Public interest law firm warned about vagueness of guidelines, Constitutional concerns
The University of North Georgia amended its coronavirus reporting form after a public interest law firm raised constitutional concerns about the system.
In mid-July, the university had promoted a “Covid-19 Concern form” to the campus community, encouraging faculty, staff and students to report any suspicious symptoms of people they observed.
In response, on July 27, the Southeastern Legal Foundation sent a letter to the public university arguing that its coronavirus concern form could violate students’ First and Fourth Amendment rights.
The original form had asked university community members to report other people they believe may have symptoms of coronavirus. The vagueness of the form could “chill” speech, the foundation had argued in its letter.
The first version of the reporting form also raised concerns for the Southeastern Legal Foundation because it asked students to report on other people, but did not provide clear information on how the university would utilize that information, according to the July 27 letter to the university.
“The vagaries of the reporting form could allow for a ‘friend of a friend of a friend who sneezes to be reported,’” the Southeastern Legal Foundation argued in its letter.
The foundation warned the university that the form “not only has the potential to violate students’ rights to privacy, but could also be unconstitutionally vague and a means to censor free speech.”
It pointed out that students could weaponize the form against events or groups they do not like. It also said that because cancel culture is prevalent on so many campuses, the concern form raises First Amendment issues.
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“With a Concern Form at students’ fingertips, students wishing to prevent a controversial speaker from visiting campus or to stop a student organization from garnering interest in their cause can simply report members of that organization as symptomatic,” the foundation’s letter stated.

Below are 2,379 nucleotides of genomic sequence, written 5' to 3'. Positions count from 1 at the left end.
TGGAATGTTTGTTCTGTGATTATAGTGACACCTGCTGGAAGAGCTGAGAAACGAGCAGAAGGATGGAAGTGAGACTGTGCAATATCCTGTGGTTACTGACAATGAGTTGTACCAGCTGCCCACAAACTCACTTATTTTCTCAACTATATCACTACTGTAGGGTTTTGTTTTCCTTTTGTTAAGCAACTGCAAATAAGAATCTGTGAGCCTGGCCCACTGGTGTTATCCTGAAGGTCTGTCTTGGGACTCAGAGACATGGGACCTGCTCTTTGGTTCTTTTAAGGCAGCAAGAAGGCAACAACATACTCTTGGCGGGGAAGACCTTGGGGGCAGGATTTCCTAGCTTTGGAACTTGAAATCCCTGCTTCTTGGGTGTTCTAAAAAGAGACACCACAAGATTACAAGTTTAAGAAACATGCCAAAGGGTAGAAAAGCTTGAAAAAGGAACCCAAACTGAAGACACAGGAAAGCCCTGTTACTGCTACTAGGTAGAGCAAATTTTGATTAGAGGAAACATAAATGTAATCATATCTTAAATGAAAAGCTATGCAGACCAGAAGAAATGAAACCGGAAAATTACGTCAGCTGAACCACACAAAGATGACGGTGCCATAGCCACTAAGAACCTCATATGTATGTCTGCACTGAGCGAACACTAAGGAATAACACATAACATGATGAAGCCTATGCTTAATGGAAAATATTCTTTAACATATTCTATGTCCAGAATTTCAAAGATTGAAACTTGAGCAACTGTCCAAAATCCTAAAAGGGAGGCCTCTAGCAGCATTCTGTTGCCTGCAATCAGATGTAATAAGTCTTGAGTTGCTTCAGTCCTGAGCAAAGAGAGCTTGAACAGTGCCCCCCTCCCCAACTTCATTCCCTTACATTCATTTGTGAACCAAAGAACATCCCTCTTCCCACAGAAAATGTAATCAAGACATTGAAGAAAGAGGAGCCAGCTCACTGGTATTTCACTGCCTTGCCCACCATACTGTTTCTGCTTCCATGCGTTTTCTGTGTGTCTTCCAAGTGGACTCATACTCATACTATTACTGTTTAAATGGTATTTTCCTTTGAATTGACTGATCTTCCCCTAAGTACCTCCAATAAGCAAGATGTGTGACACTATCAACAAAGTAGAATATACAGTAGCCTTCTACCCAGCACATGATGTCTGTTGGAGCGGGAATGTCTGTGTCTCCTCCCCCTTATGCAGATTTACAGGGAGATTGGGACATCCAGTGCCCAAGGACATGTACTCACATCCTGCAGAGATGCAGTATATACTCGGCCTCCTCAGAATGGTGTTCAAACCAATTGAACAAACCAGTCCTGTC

The group further warned that the university could not force students to swab their mouth for a coronavirus test because “under the Fourth Amendment, individuals cannot be subject to unreasonable searches and seizures,” and asked how the university planned to follow up with students accused of having the coronavirus.
It also raised concerns about a demand of the form that students submit photos or videos of the allegedly sick student.
In an Aug. 4 statement to The College Fix, the University of North Georgia appeared to first deny that its concern form had any constitutional issues.
Kate Maine, vice president of university relations, told The College Fix via email that the University of North Georgia “created a form where individuals can voluntarily report positive COVID-19 test results. This form will be used as a way to help UNG provide resources and assist students and employees with this health crisis and will not be used to improperly violate anyone’s privacy or stifle speech.”
“UNG disputes Southeastern Legal’s allegations that this form violates any constitutional rights” Maine added.
However, around the same time, university leaders “altered the Concern Form to identify how it intends to use the information, changed the name of the form, and moved the location of the form,” according to an email to The College Fix from Kimberly Hermann, the foundation’s counsel and the author of the original letter.
The original reporting form said it was meant to “report concerns about other UNG community members” who could be at risk for having or contracting coronavirus.
The amended form said it is meant to “provide a mechanism for UNG community members to self-report positive COVID diagnosis” or possible contraction of the disease.
In an August 5 letter to UNG, the Southeastern Legal Foundation told the university “clarification regarding how UNG could use the information was needed and we are hopeful that it means that UNG will not impose unconstitutional consequences or conduct unconstitutional investigations after receiving a report.”
“It is imperative that the Concern Report not be used as a vehicle to further expand the ‘cancel culture’ that has taken over our great nation and is no doubt in full force on our country’s college campuses,” the group wrote.
“Most importantly, as students return to campus, we trust that UNG will enforce its COVID policy in a constitutional manner and do everything it can to protect its students’ constitutional rights.”
Kimberly Hermann told The College Fix that it is reviewing the policies of other colleges and plan to alert them to unconstitutional concerns.
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